Readers may recall that we highlighted the report last week in the New York Times of an estimated trillion dollars worth of valuable materials, including copper, gold, and lithium. We pointed out that this announcement was awfully convenient, coming on the heels of reports that the efforts to pacify the country weren’t going terribly well. Readers provided further confirmation in comments, observing that the existence of minerals in Afghanistan wasn’t new (the Chinese have been operating a copper mine, or at least trying to) and that the precision of the estimate of the value of the finds was sus.
Tom Ferguson sent us an e-mail with the text of an article from Frankfurter Allgemeine Zeitung, which Richard Smith graciously translated. Tom’s note:
Below I paste in an amazing interview with Richard Holbrooke.
In it explains the second part of the admin case on revealing Afghanistan’s mineral riches.
In simple English, it says that the countries that support the US intervention there get preferred access.
Says it just like that.
This is so crass….
From the Frankfurter Allgemeine Zeitung:
Meanwhile Afghan President Hamid Karzai announced that the major donor countries would have preferential access to mineral resources in the Hindu Kush. “Afghanistan should grant access first to countries, who have supported us massively in recent years,” Karzai said, according to agency reports in Tokyo. Japan, as the second largest donor, was a welcome investment partner. Karzai warned that natural resources would have to be developed in an environmentally friendly and responsible manner, in order to prevent corruption. The proceeds would flow to Afghanistan. “There will be rivalry over these natural resources, especially now that the world knows of their significance.” Afghanistan will promote its iron ore mining to investors in London on Friday.
Yves here. Ain’t imperialism grand?
Update 5:30 PM. I neglected to include this tidbit, from a former Pentagon employee on the original New York Times story on the $1 trillion mineral “find”:
The timing of this release of ancient mining news–especially when floated with Petraeus’ name plastered all over it in a tried-and-true government propaganda outlet like the N.Y. Times–smells to me like a last ditch attempt to invent an economic justification for hanging on many more years in the hopeless Afghani morass.
Note that the now sacrosanct 1980s Russian mineral survey was “stumbled on” six years ago in 2004 by an American reconstruction team foraging in the Afghan Geological Survey Library. Then, according to the Times’ (read Petraeus and DoD) spin, nothing happened until two years later when the U.S. Geological Survey launched a 2006 aerial mineral survey followed by another in 2007, supposedly yielding all-new evidence of astonishing mineral wealth (iron, gold, copper, lithium, supposedly a trillion dollar’s worth) just waiting to be tapped. Supposedly, this astonishing new evidence was then ignored by all until a Pentagon business development task force “rediscovered” the ignored USGS mineral data in 2009.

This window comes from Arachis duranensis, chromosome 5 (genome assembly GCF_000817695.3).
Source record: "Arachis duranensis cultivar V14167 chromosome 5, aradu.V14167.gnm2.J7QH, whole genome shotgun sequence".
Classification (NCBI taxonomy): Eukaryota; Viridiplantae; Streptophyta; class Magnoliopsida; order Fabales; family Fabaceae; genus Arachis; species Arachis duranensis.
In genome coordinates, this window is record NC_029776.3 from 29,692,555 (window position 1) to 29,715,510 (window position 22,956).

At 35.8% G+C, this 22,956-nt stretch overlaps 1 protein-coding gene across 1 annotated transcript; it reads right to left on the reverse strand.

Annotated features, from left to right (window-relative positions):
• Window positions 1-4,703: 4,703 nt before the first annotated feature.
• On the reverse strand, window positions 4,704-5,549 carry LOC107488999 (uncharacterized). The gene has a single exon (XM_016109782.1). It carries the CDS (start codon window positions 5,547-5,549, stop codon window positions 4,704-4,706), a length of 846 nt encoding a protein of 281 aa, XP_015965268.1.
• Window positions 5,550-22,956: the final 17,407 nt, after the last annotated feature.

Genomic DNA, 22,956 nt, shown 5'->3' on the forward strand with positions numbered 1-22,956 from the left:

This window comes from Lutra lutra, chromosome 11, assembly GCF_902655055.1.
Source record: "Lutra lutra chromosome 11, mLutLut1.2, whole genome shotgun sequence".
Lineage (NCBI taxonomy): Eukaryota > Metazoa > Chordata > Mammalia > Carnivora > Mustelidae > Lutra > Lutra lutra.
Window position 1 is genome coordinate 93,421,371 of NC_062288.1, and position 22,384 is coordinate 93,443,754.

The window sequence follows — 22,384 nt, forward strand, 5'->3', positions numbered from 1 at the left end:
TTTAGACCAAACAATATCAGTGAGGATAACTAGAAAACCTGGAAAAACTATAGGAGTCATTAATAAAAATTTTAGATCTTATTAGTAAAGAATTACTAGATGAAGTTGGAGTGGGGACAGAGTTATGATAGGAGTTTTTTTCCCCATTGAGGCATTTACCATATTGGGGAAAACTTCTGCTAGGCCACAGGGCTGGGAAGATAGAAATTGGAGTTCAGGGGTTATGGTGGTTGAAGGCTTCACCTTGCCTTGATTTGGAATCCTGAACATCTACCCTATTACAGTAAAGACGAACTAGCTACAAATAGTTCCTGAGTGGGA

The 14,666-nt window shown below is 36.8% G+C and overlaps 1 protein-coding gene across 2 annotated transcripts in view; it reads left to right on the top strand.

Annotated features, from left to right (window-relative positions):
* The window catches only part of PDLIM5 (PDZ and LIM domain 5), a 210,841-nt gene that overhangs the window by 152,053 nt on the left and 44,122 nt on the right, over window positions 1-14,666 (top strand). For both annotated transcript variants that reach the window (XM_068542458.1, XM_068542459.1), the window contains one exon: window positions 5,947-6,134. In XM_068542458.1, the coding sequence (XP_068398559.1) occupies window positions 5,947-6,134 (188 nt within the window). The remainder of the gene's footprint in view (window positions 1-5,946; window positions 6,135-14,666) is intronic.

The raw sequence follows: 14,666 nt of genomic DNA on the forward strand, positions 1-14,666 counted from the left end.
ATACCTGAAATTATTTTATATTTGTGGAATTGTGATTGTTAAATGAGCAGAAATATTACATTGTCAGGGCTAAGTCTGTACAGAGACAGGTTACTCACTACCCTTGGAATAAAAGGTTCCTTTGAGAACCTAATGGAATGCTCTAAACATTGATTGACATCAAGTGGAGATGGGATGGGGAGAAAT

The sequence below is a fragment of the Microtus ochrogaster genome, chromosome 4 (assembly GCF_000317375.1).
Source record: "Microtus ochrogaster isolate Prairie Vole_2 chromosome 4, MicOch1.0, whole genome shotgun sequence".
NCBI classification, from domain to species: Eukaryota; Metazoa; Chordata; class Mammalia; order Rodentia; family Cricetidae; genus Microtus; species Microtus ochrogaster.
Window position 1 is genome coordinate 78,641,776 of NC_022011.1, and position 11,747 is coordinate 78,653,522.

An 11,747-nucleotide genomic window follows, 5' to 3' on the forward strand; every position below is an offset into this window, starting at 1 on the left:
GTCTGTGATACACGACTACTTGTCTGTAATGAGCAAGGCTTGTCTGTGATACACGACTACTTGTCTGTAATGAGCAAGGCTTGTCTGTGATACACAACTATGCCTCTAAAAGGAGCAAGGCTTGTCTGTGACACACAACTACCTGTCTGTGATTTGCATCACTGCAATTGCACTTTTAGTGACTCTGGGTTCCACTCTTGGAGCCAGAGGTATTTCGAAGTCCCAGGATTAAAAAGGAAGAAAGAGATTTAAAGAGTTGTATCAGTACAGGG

This spin is quite untrue: in 2005, the Afghan government, quite aware of their mineral resources, opened bidding on copper mining leases in Logar Province, bidding that was won by the Chinese in 2007. As for the reliability of the USGS data, note that they report 1.8 billion tons of potential lithium deposits (lithium is very trendy with the greens these days) but only a puny 111 million tons in proven or probable deposits. But none of this purportedly astonishing USGS aerial survey data has raised much dust in the international mining world, despite the fact that the entire current New York Times scoop was thoroughly covered by Reuters and Mining Exploration News a year ago in April of 2009.
So what turned the ho-hum Reuters news of April, 2009 into a hot Times scoop in June of 2010?
Is there any connection with the desperate need of McChrystal, Petraeus and Gates for a life jacket, now that the Afghan surge they floated is sinking so rapidly?
I think so.